Is Isiah Kiner-Falefa's Yankees rise following same trajectory as Didi Gregorius?

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Isiah Kiner-Falefa scores winning run vs. Guardians
Isiah Kiner-Falefa scores winning run vs. Guardians

Thanks to Derek Jeter, the weight of playing shortstop in pinstripes at 1 E 161 St. in the Bronx is heavier than any other stadium in MLB. The Captain set a precedent with ultra-reliable defense, hitting for average and the occasional flair play that takes fans' breath away.

Like many, Isiah Kiner-Falefa grew up idolizing Jeter on the Yankees. On Opening Day this year, he was standing right where Jeter did every game as he won World Series and set the tone for one of the most storied franchises in the world.

So, yeah, the pressure is tremendous, and you can't blame anyone for being a little timid or shaky at first as they get used to it.

IKF did struggle when the new season began, and despite him being a sound glove and solid contact bat for the Texas Rangers, it was honestly expected. Bigger city. Bigger lights. Bigger expectations, especially considering how many All-Star caliber shortstops were available in free agency.

But another shortstop came in the building and felt that pressure, too, and he turned out just fine. In fact, Didi Gregorius was Jeter's successor after he hung up the cleats.

You want to talk about pressure? Yankee fans were judging extremely hard after every at-bat and every ground ball hit Didi's way. And the results were eerily similar to what Kiner-Falefa went through.

Take Gregorius' first 10 games as a Yankee in 2015 for example: He hit .152/.194/.152, going 5-for-33 with just 2 RBI and a .346 OPS. He also made one error in that span -- not terrible at all but throwing that ball across the diamond definitely felt different than playing with the Arizona Diamondbacks.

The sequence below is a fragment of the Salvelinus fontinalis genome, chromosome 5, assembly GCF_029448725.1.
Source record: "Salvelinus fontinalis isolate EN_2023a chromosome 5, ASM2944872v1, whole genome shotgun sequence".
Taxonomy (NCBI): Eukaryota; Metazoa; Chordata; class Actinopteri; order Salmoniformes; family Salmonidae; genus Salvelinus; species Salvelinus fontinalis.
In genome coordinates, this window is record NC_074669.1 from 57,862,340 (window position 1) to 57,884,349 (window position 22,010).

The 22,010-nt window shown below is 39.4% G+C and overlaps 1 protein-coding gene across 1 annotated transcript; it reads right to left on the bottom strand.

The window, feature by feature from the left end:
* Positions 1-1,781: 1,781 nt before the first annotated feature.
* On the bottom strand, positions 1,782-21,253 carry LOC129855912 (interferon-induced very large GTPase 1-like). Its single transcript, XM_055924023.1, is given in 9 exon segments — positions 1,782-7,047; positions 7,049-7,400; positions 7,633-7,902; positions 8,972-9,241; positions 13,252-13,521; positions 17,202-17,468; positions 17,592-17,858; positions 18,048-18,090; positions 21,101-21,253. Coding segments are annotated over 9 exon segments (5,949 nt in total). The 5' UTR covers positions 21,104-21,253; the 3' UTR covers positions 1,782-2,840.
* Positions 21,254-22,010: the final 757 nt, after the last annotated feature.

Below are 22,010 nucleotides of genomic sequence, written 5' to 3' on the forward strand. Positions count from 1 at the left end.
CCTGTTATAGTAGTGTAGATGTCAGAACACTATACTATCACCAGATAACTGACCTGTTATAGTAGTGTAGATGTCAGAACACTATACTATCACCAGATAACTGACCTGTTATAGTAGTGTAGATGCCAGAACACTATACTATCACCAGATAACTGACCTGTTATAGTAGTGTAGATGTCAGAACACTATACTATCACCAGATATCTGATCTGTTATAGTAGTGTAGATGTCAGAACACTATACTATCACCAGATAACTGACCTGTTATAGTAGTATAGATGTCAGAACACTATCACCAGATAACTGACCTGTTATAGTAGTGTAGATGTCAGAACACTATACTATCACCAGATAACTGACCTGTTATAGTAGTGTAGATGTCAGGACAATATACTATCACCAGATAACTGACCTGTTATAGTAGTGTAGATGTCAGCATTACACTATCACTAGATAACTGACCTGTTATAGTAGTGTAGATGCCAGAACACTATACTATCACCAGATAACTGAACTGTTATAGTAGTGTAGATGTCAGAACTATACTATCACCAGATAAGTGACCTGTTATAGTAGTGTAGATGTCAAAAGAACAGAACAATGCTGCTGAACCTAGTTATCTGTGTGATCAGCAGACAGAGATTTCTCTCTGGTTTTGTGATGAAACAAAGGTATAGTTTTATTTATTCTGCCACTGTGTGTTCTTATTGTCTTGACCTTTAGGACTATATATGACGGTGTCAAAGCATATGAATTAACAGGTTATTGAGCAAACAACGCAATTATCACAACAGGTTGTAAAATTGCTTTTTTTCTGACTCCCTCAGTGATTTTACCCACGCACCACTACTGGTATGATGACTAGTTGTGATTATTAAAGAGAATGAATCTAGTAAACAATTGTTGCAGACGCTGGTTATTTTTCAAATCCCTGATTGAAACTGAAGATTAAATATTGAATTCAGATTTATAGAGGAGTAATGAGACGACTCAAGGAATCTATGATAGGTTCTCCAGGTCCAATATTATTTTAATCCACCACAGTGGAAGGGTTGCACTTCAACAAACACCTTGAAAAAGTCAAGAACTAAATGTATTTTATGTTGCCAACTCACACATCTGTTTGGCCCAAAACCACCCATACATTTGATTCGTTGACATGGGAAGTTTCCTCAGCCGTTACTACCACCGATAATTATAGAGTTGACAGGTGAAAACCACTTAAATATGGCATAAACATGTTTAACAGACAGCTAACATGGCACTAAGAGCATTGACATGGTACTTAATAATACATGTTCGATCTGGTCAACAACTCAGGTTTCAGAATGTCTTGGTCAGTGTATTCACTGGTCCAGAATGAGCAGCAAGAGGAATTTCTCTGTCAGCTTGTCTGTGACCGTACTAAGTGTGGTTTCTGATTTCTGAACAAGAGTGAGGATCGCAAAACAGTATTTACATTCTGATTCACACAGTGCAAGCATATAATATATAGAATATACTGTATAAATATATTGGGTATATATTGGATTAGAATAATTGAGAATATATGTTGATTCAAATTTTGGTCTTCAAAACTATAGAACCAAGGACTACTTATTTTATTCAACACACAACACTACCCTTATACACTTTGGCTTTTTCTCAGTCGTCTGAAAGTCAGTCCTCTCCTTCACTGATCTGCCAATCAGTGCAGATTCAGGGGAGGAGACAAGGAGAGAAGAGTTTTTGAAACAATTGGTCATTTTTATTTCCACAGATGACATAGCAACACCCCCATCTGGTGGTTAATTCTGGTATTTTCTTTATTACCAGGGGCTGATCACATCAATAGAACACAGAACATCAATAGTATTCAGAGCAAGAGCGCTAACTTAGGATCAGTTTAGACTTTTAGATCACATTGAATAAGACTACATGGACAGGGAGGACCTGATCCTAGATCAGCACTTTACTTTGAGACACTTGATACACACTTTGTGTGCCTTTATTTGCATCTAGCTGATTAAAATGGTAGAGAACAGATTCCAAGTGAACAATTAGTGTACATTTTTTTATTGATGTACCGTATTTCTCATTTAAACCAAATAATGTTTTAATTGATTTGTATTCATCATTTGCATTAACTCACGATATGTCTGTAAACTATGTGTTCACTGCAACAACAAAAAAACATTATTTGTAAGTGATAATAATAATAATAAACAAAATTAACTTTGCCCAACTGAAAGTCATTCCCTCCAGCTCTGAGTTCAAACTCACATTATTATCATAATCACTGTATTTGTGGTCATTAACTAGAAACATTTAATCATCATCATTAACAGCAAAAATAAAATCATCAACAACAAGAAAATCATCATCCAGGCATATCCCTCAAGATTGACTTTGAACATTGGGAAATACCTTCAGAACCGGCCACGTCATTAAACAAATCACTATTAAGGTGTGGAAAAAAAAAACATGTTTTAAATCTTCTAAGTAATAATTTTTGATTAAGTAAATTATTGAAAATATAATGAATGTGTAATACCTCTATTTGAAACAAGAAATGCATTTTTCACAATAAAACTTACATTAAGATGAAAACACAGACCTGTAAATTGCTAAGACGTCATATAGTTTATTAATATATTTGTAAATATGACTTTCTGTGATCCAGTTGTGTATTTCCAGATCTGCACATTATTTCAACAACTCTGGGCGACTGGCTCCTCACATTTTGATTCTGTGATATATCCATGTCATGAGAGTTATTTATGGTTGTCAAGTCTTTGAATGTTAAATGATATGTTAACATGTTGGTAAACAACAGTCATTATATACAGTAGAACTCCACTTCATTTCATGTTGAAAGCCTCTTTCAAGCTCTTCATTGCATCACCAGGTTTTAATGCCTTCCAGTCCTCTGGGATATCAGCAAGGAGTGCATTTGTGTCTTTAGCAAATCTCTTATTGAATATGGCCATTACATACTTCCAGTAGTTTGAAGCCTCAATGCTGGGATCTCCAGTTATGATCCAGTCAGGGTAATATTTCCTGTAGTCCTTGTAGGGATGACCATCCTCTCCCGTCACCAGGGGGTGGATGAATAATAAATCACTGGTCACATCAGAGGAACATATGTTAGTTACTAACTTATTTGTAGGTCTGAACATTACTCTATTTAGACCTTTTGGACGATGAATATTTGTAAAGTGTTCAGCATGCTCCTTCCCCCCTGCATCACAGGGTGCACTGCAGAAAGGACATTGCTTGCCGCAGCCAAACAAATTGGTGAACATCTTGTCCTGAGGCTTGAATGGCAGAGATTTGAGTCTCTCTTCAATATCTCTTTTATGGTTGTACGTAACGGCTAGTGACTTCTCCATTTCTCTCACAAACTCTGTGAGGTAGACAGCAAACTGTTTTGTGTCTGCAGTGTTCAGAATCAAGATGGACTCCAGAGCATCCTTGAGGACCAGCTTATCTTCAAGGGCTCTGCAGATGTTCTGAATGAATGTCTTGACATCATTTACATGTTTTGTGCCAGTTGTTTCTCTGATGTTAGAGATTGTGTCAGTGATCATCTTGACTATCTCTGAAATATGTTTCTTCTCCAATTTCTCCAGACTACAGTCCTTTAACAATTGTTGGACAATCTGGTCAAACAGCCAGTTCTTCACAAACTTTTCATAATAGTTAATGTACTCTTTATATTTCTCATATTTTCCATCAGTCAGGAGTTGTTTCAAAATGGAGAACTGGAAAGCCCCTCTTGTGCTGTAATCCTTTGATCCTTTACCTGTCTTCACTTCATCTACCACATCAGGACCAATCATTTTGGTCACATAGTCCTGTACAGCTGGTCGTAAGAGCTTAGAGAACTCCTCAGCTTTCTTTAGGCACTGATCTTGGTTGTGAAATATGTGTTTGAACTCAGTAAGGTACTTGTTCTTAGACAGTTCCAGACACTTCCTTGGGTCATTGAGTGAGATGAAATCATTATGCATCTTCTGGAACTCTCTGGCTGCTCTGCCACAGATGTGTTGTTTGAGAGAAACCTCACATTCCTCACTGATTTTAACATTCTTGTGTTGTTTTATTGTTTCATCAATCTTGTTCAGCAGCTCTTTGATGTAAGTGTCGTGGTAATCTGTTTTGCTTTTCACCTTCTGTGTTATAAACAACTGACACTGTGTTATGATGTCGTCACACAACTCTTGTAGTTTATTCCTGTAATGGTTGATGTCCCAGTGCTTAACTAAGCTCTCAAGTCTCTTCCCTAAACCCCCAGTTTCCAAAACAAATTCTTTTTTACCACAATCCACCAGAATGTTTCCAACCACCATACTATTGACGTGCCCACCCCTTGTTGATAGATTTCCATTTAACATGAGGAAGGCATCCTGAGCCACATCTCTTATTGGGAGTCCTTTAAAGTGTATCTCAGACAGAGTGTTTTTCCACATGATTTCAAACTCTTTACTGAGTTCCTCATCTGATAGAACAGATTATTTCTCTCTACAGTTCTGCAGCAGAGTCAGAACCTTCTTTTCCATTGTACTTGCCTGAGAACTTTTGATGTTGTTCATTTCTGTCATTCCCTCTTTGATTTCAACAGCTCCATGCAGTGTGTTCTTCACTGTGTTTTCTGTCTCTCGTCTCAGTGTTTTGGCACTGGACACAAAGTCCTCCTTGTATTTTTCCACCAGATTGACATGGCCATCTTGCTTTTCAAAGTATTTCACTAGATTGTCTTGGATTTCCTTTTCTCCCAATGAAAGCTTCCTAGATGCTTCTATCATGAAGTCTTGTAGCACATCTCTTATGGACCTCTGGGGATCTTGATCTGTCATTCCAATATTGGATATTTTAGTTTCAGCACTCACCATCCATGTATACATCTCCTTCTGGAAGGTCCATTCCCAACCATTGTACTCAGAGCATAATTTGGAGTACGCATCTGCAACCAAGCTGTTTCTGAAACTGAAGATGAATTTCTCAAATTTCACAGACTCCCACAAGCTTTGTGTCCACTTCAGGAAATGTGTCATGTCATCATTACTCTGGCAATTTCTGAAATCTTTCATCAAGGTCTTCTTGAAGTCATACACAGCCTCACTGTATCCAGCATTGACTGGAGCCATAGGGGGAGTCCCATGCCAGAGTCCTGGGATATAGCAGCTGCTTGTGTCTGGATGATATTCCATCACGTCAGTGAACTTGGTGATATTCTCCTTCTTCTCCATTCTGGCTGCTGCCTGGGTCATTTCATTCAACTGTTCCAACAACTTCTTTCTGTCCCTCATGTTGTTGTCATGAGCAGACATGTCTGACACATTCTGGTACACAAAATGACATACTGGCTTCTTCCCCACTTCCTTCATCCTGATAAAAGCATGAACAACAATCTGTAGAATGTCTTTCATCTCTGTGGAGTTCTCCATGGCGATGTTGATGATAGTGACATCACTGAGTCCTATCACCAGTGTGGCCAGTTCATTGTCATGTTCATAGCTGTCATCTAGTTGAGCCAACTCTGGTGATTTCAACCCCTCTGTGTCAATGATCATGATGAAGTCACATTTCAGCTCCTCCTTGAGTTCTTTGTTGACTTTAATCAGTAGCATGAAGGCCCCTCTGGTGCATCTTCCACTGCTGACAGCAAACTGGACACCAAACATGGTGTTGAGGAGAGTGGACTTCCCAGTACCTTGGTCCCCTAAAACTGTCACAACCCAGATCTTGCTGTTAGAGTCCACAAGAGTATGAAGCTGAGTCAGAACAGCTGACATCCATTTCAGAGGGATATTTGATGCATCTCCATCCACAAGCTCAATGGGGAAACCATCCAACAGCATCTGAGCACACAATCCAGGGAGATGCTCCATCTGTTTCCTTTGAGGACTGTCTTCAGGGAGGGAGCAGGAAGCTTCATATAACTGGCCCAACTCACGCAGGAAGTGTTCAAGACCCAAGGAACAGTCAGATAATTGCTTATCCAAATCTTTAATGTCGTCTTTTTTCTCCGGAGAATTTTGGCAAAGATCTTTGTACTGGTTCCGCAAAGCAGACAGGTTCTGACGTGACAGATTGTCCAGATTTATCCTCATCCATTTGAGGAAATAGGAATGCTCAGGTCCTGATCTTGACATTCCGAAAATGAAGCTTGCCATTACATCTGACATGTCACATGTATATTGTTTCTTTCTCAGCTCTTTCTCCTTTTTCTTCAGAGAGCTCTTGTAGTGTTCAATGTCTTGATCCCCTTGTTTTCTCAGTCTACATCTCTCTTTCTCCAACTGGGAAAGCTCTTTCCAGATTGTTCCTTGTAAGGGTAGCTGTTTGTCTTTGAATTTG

New York Yankees shortstop Didi Gregorius (18) singles against the Houston Astros in the seventh inning in game one of the 2019 ALCS playoff baseball series at Minute Maid Park.
New York Yankees shortstop Didi Gregorius (18) singles against the Houston Astros in the seventh inning in game one of the 2019 ALCS playoff baseball series at Minute Maid Park.

But the Yanks saw a young shortstop with a soft glove, great range and the ability to add a different dimension to their lineup with a left-handed contact bat. They believed that would show once he got acclimated to his new threads, new teammates and a new, raucous fanbase.

Sound familiar?

Kiner-Falefa's first 10 games went almost the same: .214/.267/.286 (6-for-28), two doubles, no RBI, seven strikeouts and a .552 OPS. He also made an error in his second game on a simple throw to first.

I mean, imagine your first Yankees series is at home against the Boston Red Sox, experiencing that rivalry immediately? It has to be nerve wracking.

But, like any good professional would, IKF settled down and now he looks like he's at home. He's the Yankees' hottest hitter right now, owning a .409/.417/.500 slash line since those first 10 games with two doubles and five RBI, including the game-tying hit this past Saturday against the Cleveland Guardians against a very tough Emmanuel Clase on the mound. He whipped around his bat on an inside 100.3 mph fastball and almost walked it off entirely as the ball hit the top of the left field fence.

Now, Gregorius finished his 2015 campaign with a .265/.318/.370 slash line, which he probably wanted to be better. But we all know he started to find that sweet lefty stroke at the dish in the seasons after that, finding a new swing path that favored the short porch in right field. He also flashed some strong leather at short, becoming a staple who Yankee fans didn't want to see leave after 2019.

We'll see what Kiner-Falefa ends up posting on his stat sheet at the end of the year. But one thing is for sure: The new kid on the block looks considerably more comfortable donning those pinstripes, and he's looking like the player the Yanks were confident enough to trade for this offseason to play a very important position.

He just needed some time to adjust.